Top stories in higher ed for Wednesday
Lumina Foundation is committed to increasing the proportion of Americans with high-quality degrees, certificates and other credentials to 60 percent by 2025.
September 26, 2018
How Well Does Your Public University Treat Black Students? New Effort Assigns Grades, State by State
Andy Tsubasa Field, The Chronicle of Higher Education
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Black public-university students in two states with the highest percentage of African-American residents are among the most disadvantaged nationwide, according to a new report that grades both public universities and states on how well they attract and graduate black students. 

The study, from the University of Southern California’s Race and Equity Center, offers several recommendations to achieve equity for black undergraduates, Among them: more investments by state legislators and public postsecondary system executives into programs that specifically prepare black students for college admission and success.

Apprenticeships on the Rise at New York Tech and Finance Firms
Kate King, The Wall Street Journal
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Apprenticeships have long been associated with manufacturing and construction jobs. But some New York City tech and finance companies are starting to use apprenticeships as a way to train new hires and diversify their workforces.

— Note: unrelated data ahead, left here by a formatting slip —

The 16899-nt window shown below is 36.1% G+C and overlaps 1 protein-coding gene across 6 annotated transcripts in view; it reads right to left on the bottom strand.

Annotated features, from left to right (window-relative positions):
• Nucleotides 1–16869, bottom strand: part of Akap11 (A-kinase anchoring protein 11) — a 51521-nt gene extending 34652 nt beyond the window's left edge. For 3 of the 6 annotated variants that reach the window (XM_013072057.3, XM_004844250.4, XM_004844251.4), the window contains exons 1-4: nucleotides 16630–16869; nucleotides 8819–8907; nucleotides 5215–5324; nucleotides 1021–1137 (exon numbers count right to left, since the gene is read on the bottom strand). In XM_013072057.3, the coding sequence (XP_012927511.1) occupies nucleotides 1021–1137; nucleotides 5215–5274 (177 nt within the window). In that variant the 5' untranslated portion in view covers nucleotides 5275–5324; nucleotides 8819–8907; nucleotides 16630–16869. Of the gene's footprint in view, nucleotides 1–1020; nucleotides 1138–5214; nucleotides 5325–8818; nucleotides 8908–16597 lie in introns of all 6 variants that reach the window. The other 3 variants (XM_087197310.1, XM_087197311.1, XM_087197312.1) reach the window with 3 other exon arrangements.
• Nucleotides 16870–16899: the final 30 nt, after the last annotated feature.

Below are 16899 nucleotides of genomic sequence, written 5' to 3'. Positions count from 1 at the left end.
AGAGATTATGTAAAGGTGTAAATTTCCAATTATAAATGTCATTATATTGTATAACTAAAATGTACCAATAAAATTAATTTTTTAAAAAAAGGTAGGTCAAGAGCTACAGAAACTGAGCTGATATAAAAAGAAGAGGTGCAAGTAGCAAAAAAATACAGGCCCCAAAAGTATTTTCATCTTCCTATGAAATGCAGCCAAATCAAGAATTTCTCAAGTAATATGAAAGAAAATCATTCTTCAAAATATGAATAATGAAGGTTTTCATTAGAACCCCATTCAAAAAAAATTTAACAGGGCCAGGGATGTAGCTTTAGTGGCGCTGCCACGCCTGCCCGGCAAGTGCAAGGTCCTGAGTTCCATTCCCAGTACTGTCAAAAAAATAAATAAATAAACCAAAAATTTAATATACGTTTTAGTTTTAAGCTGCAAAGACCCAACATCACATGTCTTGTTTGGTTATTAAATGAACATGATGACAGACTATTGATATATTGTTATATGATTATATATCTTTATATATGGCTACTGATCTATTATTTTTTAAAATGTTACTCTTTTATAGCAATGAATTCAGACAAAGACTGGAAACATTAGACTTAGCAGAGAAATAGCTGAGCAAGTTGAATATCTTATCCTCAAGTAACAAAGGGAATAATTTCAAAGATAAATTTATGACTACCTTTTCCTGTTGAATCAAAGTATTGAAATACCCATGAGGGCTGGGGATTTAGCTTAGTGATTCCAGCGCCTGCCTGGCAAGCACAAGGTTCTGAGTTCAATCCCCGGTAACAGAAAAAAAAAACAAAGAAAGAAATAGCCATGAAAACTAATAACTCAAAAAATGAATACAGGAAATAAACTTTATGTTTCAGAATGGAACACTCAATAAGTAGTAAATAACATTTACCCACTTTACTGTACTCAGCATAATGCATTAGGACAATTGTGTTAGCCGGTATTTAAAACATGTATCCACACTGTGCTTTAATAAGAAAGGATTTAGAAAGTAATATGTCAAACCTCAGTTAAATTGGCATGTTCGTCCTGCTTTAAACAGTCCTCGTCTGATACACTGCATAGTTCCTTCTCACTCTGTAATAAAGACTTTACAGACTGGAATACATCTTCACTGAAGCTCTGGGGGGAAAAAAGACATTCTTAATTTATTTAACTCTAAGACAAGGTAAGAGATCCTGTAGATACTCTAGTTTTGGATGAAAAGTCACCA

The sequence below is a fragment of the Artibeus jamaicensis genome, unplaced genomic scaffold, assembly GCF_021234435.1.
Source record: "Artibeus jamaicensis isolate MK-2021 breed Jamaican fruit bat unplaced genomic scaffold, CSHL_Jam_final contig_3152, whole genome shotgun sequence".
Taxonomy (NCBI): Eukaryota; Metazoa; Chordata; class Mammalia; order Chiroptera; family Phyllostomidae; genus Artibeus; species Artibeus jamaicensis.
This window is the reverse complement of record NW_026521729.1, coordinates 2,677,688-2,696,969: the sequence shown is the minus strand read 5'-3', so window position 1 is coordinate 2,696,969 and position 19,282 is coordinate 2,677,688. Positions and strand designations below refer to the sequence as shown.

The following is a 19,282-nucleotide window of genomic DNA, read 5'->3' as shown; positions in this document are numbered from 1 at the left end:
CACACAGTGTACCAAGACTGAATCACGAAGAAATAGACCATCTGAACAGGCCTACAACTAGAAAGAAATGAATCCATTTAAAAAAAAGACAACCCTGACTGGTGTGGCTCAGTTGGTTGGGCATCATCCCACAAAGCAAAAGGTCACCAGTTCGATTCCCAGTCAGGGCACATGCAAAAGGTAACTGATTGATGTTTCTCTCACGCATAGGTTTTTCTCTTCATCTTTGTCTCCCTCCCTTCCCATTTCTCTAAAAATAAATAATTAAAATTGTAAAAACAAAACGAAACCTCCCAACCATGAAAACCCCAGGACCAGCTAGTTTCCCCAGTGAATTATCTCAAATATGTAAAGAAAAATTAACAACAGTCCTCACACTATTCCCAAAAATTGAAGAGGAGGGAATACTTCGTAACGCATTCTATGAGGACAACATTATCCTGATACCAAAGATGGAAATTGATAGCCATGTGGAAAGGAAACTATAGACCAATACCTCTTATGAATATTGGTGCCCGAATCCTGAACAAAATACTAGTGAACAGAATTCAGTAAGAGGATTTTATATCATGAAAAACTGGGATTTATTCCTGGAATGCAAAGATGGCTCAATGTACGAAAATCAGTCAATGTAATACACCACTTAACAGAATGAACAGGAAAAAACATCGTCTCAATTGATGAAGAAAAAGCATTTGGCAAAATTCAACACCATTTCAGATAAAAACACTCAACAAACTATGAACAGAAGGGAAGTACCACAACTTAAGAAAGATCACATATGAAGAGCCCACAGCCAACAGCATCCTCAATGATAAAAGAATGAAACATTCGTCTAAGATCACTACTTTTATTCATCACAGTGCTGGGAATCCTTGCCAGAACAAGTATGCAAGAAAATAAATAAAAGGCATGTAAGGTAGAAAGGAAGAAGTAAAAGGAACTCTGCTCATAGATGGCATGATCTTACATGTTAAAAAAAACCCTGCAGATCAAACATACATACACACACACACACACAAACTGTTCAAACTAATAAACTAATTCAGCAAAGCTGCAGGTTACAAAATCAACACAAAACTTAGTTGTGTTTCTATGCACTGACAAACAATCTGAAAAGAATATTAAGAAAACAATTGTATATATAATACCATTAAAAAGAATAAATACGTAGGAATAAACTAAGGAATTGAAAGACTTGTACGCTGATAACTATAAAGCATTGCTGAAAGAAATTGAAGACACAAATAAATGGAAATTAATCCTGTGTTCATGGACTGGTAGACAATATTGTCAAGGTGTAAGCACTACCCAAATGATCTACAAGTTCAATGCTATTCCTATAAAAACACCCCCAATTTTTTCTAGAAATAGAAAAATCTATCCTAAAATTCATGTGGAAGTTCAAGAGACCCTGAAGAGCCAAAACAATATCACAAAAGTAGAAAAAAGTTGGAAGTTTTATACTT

Need Help Paying for College? There's an App for That
Cory Turner, NPR
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The rush begins at midnight on Oct. 1.

That's when first-time and returning college students can get their first look at the 2019-20 Free Application for Federal Student Aid (FAFSA). Anyone who wants the government's help paying for college has to finish the notoriously complicated form. But this year, in an effort to make it easier, the U.S. Department of Education has given the FAFSA a new look: a smartphone application.
Why This Military Shipbuilder Is Investing in Local Schools
Jackie Mader, The Hechinger Report
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Two Mississippi high schools and a school in Mobile, Alabama, have something new to boast about: a state-of-the-art welding and machinery lab with equipment and gear hand-picked by Mississippi-based military shipbuilder, Huntington Ingalls Industries (HII). 

The labs are the latest efforts by HII to invest in local schools and help build the qualified workforce it will need to meet an anticipated increase in hiring. 

Google Curriculum, College Credit
Paul Fain, Inside Higher Ed
Ready to Work in Aerospace—in 12 Weeks
Laura Daniali, Community College Daily
Editorial: Closing Skills Gap Requires Creativity
Northeast Mississippi Daily Journal
Texting Program Aims to Help Unified Students Get to College
Caitlin Sievers, The Journal Times (Wisconsin)
Free College Goes Mainstream
Andrew Kreighbaum, Inside Higher Ed
Higher Education Panel Argues College Is Worth the Investment, Despite Risks
Joelle Fredman, National Association of Student Financial Aid Administrators
Opening Doors for Young Parents
Annie E. Casey Foundation
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